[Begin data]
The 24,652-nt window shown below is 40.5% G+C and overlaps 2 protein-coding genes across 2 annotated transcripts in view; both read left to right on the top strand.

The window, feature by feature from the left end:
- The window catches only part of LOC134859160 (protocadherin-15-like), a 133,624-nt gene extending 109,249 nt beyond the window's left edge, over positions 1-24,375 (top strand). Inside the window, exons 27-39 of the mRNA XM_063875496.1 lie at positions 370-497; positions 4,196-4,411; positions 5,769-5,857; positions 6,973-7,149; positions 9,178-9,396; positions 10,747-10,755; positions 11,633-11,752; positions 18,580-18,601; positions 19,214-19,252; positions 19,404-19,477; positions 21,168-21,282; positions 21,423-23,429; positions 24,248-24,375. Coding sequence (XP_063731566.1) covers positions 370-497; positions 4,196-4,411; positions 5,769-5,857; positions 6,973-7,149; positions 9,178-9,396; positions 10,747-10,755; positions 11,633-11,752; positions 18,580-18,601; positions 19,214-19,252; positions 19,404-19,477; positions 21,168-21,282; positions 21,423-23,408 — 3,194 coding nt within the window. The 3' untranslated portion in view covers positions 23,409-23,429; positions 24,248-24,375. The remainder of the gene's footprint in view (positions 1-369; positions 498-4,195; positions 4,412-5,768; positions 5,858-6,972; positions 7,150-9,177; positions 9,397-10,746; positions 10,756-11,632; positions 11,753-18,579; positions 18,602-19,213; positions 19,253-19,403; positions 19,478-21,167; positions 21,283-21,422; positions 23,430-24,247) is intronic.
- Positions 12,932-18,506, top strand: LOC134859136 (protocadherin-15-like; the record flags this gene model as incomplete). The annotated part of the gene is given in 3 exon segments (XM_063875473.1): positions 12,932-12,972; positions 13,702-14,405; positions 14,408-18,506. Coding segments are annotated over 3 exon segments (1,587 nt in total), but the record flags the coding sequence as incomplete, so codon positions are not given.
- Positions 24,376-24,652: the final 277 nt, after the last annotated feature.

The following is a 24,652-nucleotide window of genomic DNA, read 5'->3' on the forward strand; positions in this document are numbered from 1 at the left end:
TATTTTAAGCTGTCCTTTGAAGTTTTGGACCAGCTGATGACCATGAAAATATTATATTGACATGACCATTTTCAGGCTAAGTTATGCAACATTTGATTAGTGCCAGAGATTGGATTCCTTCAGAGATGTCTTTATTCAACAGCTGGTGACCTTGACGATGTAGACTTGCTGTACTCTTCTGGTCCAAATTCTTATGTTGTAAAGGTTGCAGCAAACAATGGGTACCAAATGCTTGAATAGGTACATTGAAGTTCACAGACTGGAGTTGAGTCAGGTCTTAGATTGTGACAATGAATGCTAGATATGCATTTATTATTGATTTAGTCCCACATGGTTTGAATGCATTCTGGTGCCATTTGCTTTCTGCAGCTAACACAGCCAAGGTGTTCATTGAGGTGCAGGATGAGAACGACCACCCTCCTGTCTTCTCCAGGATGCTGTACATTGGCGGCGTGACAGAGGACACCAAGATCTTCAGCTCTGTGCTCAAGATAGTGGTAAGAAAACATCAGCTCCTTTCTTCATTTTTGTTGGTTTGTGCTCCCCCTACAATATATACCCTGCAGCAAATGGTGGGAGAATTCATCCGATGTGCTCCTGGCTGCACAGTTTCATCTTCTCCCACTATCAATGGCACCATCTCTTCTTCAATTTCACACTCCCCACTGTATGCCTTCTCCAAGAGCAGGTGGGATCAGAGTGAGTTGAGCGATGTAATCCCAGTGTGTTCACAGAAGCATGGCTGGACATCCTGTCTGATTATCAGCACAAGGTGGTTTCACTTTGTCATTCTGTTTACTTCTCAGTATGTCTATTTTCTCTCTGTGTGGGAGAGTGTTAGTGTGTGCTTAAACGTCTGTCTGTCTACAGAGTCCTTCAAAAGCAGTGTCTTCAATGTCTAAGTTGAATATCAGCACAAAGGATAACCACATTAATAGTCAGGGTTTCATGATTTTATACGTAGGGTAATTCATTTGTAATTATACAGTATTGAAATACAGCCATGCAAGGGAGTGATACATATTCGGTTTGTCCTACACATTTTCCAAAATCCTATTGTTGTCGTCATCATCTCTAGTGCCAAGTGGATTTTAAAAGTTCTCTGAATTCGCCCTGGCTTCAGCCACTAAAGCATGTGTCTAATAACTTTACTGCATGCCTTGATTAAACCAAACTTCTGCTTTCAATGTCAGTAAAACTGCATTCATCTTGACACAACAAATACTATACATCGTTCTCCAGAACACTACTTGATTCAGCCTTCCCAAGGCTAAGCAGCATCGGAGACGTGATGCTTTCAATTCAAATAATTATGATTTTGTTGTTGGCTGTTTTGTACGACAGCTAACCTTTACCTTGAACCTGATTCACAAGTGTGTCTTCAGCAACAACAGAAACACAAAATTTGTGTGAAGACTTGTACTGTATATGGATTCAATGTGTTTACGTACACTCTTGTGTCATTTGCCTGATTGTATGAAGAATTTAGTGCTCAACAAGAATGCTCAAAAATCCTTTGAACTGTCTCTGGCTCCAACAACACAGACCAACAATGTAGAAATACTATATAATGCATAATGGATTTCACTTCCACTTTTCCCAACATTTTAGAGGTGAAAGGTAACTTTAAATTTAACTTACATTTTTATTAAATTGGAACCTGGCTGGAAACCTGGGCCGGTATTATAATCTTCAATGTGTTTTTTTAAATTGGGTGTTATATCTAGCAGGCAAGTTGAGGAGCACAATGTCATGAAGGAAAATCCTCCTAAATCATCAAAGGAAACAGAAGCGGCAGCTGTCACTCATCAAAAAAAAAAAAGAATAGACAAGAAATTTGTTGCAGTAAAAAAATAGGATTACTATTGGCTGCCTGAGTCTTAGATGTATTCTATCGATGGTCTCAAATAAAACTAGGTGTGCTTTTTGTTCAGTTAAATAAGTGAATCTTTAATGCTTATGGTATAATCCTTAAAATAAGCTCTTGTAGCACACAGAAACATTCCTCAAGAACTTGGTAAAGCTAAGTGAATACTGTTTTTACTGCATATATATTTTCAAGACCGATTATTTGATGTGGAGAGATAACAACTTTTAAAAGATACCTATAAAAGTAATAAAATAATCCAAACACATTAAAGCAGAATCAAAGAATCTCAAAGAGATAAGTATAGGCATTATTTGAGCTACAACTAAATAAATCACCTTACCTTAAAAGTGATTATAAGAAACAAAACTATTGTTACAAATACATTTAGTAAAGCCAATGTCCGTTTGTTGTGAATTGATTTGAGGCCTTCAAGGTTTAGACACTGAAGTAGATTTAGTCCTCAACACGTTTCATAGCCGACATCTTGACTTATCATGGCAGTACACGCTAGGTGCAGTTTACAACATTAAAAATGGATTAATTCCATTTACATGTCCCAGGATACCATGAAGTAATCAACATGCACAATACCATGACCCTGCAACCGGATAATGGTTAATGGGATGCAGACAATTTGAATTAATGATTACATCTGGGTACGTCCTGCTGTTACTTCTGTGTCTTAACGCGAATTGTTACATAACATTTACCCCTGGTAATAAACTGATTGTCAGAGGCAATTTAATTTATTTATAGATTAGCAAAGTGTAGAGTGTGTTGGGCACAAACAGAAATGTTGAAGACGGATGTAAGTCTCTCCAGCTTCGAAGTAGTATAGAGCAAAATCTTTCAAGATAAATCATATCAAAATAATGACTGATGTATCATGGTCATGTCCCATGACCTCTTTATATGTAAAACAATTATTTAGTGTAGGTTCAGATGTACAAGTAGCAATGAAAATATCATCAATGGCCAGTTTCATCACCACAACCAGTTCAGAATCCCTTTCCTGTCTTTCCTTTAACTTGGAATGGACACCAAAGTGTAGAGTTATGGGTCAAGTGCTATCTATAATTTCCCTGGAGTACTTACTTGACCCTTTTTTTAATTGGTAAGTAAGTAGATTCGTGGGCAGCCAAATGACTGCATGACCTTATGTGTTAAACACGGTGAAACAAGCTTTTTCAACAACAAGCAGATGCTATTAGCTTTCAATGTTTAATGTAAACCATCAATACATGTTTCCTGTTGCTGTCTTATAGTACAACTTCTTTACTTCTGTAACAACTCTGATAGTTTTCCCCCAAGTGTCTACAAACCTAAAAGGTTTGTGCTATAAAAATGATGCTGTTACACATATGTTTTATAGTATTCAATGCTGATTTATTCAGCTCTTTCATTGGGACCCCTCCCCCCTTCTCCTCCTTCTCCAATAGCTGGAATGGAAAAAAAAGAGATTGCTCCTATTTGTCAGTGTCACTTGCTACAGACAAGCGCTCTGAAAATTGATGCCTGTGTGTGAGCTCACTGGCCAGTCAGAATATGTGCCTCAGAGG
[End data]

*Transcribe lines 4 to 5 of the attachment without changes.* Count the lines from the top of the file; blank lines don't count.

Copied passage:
- Positions 12,932-18,506, top strand: LOC134859136 (protocadherin-15-like; the record flags this gene model as incomplete). The annotated part of the gene is given in 3 exon segments (XM_063875473.1): positions 12,932-12,972; positions 13,702-14,405; positions 14,408-18,506. Coding segments are annotated over 3 exon segments (1,587 nt in total), but the record flags the coding sequence as incomplete, so codon positions are not given.
- Positions 24,376-24,652: the final 277 nt, after the last annotated feature.